Biography (Critical Survey of Poetry: American Poets)
Sidney Clopton Lanier was born on February 3, 1842, in Macon, Georgia, a small city that was at the time the thriving center of the cotton industry. Both his parents were of good, long-established Virginia families who had settled comfortably into the urban, middle-class lifestyle of antebellum Macon. His father, Robert Sampson Lanier, was a graduate of Virginia’s Randolph-Macon College and a practicing attorney; his mother, Mary Jane Anderson Lanier, was a devout Scottish Presbyterian who fostered in her children a deep appreciation for the writings ofSir Walter Scott. Sidney was the eldest child, with a sister Gertrude (born 1846) and a brother Clifford (born 1844), who occasionally collaborated with Sidney and who earned a minor literary reputation with the publication of his novel Thorn-Fruit (1867).
Lanier was a happy, bookish child noted for his good behavior and piety as well as for his love of literature, including works by Edward Bulwer-Lytton, John Keats, and the perennially popular Scott. He also demonstrated exceptional musical ability at a very early age and eventually became expert at playing the violin, guitar, organ, and flute. In certain respects, Lanier’s musical talent was unfortunate: The distinctive musicality of his verse too often overpowers the meaning, and his desire to become a professional musician often diverted his time and energies away from his career as a poet. At any rate, music was an integral part of his formal education. Evidently, Macon had no public-supported schools during Lanier’s youth, so he was educated at private academies run by local clergymen. It is unclear how solid an education he received in this fashion, but at a time when only one out of thirteen adult white southerners could read or write, it was certainly adequate to gain him admittance into a relatively new Presbyterian college, Oglethorpe University. Lanier matriculated at the age of fifteen: He was a good student, being especially adept at mathematics, and was named covaledictorian of his class. He returned to Oglethorpe in the fall after his graduation to serve as a tutor, a position secured for him by Professor James Woodrow. Woodrow (the uncle of Woodrow Wilson) possessed a degree of open-mindedness and cosmopolitanism that was unusual for Oglethorpe and something of a revelation for Lanier.
Before Lanier could explore the new worlds opened to him by Woodrow, however, the Civil War broke out. Lanier joined the Confederate Army in June, 1861, serving first as a private with the Macon Volunteers and later in the Mounted Signal Service. In 1864, while on signal duty on a blockade-runner, Lanier was captured and sent to a prison camp at Point Lookout, Maryland. Although Lanier was able to solace himself by playing his flute (which he had smuggled into prison inside his sleeve) and translating German poetry, the months spent at Point Lookout in 1864 and 1865 activated the...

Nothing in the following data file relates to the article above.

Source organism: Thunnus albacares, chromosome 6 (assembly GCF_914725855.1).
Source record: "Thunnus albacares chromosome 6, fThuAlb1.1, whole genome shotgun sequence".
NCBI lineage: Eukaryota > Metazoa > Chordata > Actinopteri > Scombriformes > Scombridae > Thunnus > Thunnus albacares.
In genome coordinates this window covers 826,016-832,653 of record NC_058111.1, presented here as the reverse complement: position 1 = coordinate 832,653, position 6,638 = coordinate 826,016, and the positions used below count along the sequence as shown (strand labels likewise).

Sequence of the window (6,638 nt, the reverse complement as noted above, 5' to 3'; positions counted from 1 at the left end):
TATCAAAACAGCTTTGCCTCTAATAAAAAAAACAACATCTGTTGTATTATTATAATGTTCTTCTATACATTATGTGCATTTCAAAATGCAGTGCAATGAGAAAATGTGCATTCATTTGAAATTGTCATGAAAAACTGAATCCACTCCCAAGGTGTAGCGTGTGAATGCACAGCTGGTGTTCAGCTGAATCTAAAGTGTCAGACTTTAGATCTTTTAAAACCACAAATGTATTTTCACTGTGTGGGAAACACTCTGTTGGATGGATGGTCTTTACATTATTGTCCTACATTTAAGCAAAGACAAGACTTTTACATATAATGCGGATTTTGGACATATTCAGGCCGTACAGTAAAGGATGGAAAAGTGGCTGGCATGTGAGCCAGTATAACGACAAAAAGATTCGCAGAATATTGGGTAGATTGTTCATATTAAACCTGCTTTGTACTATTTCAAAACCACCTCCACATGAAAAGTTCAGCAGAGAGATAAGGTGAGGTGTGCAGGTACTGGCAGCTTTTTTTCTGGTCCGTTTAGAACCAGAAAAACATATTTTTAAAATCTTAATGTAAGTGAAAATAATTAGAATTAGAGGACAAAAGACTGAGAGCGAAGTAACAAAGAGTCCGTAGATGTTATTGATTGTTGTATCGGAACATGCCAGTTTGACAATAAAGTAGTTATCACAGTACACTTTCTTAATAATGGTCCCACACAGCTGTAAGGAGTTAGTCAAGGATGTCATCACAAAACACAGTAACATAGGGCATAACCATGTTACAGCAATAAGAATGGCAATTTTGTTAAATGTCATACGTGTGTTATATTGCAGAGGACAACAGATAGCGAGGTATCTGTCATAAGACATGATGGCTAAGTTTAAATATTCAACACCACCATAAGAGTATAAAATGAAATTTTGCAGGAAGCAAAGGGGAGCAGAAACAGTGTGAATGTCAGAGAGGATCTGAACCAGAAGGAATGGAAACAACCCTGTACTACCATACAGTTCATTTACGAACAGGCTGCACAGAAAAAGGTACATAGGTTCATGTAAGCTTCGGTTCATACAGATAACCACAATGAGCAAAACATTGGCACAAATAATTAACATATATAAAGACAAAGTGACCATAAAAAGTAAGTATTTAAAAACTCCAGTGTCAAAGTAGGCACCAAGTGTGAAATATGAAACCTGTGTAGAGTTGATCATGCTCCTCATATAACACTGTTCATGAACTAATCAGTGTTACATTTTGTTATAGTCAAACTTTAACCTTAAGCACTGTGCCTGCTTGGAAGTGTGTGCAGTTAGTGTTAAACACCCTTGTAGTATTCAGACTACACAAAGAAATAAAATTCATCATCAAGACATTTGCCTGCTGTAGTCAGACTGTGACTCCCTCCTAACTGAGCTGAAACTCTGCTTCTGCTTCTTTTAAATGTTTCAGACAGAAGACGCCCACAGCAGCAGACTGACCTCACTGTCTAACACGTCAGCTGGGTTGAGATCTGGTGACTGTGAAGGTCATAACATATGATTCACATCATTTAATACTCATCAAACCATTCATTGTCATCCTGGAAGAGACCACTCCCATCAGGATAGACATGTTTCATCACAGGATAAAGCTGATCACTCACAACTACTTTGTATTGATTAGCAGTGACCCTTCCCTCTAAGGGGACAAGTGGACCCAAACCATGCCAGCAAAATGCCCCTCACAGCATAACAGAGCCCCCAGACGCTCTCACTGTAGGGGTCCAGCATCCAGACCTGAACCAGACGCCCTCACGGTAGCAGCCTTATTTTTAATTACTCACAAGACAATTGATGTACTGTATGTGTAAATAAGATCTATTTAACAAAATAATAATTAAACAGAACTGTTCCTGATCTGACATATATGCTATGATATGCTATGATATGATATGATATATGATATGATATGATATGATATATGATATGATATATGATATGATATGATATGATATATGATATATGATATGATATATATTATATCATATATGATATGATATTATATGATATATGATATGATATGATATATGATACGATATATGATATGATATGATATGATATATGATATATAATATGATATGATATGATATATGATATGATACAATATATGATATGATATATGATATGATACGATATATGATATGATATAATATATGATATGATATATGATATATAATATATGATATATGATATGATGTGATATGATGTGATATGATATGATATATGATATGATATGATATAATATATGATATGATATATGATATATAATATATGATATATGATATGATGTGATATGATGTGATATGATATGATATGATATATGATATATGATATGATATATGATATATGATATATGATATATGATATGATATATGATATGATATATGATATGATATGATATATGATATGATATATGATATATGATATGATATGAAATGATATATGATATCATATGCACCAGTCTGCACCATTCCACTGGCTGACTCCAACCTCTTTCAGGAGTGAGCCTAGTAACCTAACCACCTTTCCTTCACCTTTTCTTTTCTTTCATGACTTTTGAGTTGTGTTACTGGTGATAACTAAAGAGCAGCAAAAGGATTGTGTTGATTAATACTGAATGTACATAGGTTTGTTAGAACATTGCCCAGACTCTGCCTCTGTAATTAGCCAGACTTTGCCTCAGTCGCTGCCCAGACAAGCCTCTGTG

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Biography (Cyclopedia of World Authors, Fourth Revised Edition)
Among nineteenth century American poets, Sidney Lanier (luh-NIHR) may be ranked in order behind Walt Whitman, Edgar Allan Poe, and Emily Dickinson. He was a master of the craft of versification. Lanier was taught music in childhood, an education that greatly influenced his growth as a poet. At fourteen, he entered Oglethorpe College and was graduated in 1860. While a student there, he spent a year as a tutor in English. Intending to pursue an academic career, he hoped to proceed to Heidelberg, Germany, but the outbreak of the Civil War precluded such a design. Lanier enlisted as a Confederate private and served four years. His one novel, Tiger-Lilies, a weak but informative antiwar story, he began while in the Confederate signal service. In 1864 he was captured and confined in the federal military prison at Point Lookout, Maryland. He was released after four months, but his health was shattered. The tuberculosis that would eventually kill him was already latent.
Lanier worked as a hotel clerk, as a schoolmaster, and as an assistant in his father’s law office. After his marriage to Mary Day in 1867, he experienced financial hardship; there was little demand for poets or musicians in central Georgia. At the same time his illness grew worse. Looking for a tolerable climate, he went to San Antonio, Texas, in 1872, but the following year he accepted an appointment as first flutist in the Peabody Orchestra in Baltimore. There his work was...
(The entire section is 410 words.)